All eyes will be on the House Thursday as Speaker John Boehner (Ohio) seeks to pass his version of a debt ceiling bill, the latest attempt from Congress to solve the ongoing legislative stalemate and the biggest test of Boehner’s power since he ascended to the top job earlier this year.
After delaying the vote for a day in the wake of a less-than-favorable report on the bill from the Congressional Budget Office, Boehner and his allies appear to have picked up some momentum in advance of today’s vote — although most sharp observers insisted that they had no idea how things would turn out. (And Democrats argue that the outcome doesn’t matter since Senate Majority Leader Harry Reid has said the bill will not pass the Senate.)
To pass the measure, Boehner needs 217 votes. Here are five members to keep an eye on when the vote is called; whether they are a “yea” or a “nay”will be a telling indication of where Boehner’s bill is headed.
* Jeff Flake: The Arizona Republican has been a longtime fiscal hawk, railing against federal spending at every chance he gets. And, he’s running for the Senate in 2012 — so far without a serious primary challenge. Flake knows that voting for the Boehner bill could be an open invitation to a real primary fight, but he said on Wednesday that he had moved off his hard “no” stance because “this could be the last train leaving the station.”
* Jim Matheson: Matheson, a Democrat, has managed to keep his Republican-leaning Utah seat by voting very conservatively since being elected in 2000. Matheson is one of only a handful of Democrats that Boehner might be able to get a “yes” vote out of — especially since the Utahan is weighing a run for Senate or governor in 2012.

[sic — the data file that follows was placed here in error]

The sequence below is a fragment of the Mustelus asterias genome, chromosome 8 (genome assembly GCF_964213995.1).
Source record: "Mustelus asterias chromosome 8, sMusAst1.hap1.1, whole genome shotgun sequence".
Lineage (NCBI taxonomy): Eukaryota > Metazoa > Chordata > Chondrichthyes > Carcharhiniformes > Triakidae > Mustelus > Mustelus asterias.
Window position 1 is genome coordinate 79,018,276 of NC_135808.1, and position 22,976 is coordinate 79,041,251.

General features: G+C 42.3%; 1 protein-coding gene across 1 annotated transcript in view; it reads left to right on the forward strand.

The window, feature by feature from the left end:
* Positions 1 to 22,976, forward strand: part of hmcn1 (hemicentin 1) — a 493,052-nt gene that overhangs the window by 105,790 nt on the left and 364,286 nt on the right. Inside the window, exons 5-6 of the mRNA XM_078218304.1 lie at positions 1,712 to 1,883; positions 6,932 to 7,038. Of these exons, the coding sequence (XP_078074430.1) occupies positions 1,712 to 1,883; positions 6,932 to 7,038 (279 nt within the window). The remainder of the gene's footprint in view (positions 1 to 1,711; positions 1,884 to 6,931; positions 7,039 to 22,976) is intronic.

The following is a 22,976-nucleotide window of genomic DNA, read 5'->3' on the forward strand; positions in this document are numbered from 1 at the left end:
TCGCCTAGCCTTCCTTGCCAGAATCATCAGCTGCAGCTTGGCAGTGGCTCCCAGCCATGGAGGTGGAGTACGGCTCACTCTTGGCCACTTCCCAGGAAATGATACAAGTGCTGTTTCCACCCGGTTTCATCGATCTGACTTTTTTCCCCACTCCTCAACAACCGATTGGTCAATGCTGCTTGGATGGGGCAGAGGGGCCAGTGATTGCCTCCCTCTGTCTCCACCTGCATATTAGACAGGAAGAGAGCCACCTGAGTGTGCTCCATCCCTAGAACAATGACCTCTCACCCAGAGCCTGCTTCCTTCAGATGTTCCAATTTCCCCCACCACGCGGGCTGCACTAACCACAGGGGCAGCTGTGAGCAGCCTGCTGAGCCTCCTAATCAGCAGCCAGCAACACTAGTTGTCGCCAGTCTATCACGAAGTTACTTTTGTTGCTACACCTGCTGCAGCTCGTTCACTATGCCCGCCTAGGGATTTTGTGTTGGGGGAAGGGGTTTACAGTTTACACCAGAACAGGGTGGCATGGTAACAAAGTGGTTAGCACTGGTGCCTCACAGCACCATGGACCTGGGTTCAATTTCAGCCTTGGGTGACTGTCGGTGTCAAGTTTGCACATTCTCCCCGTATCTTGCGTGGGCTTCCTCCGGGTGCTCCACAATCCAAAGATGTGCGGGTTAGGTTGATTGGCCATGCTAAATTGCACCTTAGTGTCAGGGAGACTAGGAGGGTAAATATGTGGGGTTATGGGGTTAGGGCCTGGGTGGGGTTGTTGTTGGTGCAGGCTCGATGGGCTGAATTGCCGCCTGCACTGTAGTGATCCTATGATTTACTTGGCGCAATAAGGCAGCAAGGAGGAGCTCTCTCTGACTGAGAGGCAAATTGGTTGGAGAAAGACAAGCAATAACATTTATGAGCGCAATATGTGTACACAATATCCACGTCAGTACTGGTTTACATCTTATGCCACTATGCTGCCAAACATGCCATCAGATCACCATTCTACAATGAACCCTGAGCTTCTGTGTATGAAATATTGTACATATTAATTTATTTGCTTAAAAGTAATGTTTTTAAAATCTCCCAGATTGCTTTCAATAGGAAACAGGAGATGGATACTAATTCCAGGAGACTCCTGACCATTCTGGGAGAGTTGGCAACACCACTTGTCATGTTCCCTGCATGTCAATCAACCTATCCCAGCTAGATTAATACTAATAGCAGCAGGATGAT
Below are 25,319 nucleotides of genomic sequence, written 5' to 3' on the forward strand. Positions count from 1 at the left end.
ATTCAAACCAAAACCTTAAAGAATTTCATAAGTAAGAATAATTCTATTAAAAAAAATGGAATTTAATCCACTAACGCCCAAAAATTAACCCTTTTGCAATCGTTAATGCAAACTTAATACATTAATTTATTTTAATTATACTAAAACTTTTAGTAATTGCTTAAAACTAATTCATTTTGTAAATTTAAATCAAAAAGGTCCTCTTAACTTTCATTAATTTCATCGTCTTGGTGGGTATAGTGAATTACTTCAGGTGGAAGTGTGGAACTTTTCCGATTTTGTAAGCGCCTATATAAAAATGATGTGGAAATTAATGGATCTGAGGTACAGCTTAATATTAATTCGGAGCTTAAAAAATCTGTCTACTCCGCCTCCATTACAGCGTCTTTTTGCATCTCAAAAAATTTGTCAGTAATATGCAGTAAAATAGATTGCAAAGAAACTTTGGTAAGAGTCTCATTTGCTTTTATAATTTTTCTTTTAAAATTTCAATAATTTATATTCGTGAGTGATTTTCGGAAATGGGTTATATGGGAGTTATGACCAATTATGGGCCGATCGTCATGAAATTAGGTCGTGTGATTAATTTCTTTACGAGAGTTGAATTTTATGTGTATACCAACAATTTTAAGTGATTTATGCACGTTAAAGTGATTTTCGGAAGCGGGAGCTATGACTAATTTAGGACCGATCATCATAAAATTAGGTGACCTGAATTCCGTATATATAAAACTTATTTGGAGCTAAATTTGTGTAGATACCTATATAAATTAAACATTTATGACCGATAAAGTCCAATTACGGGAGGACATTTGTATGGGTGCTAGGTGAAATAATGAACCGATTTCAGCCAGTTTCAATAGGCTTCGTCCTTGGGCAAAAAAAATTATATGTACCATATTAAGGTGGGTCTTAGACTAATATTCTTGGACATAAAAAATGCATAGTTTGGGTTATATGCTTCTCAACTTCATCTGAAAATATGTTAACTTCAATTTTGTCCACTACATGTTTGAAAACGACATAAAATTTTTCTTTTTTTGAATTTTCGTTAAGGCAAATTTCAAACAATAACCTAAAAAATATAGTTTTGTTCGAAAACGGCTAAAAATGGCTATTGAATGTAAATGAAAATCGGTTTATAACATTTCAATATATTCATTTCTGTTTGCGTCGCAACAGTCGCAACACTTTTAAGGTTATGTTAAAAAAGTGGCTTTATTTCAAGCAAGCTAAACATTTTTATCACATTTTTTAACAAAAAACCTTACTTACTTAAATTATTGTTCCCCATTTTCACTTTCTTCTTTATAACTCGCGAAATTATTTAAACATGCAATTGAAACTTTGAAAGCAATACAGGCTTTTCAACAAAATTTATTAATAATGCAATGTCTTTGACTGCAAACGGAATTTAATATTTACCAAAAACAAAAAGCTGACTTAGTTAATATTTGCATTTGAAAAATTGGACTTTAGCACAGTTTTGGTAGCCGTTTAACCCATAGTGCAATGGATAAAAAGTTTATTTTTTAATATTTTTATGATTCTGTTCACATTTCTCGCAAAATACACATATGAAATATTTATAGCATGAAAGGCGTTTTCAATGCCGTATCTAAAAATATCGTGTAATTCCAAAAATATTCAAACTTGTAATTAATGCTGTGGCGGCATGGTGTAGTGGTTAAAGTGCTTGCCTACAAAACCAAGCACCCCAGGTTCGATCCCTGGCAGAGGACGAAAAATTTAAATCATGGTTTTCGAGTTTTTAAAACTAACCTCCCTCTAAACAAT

* Mike Pence: Pence, an Indiana Republican, is a former member of the House Republican leadership and is regarded as a hero in fiscal conservative circles. He is also running for governor in 2012 and is a heavy favorite. He has said publicly that he is undecided but did praise the leadership for moving up a vote on a “clean” balanced budget amendment on Wednesday.
* Ben Quayle: The Arizona freshman has said he would withhold a decision until the final bill came out, but his time to make a decision is rapidly running out. Quayle is just the sort of conservative establishment type — his father, Dan, was a senator from Indiana and vice president — that Boehner has to have to get to 217 votes.
* Tim Scott: Scott is a tea party darling who, despite being elected in 2010, is already regarded as a rising star in South Carolina and nationally. He is reportedly leaning “no” but he is also one of two House freshmen — South Dakota Rep. Kristi Noem is the other — who were chosen as liaisons to the party leadership. If ever Boehner needed Scott’s vote, today is the day.
McCain assails ‘tea party hobbits’: The maverick was back on the Senate floor yesterday.
Sen. John McCain (R-Ariz.) railed against Republicans and “tea party hobbits” for holding out for a balanced budget amendment, saying it was “worse than foolish” to think it could pass before the Aug. 2 deadline for a potential default.
(Clarification: McCain was quoting a Wall Street Journal editorial when he referenced “tea party hobbits”)
He accused some senators of naivete and others of dishonesty.
“To hold out and say we won’t agree to raising the debt limit until we pass a balanced budget amendment to the Constitution — it’s unfair, it’s bizarre,” he said. “And maybe some people who have only been in this body for six or seven months or so really believe that. Others know better.”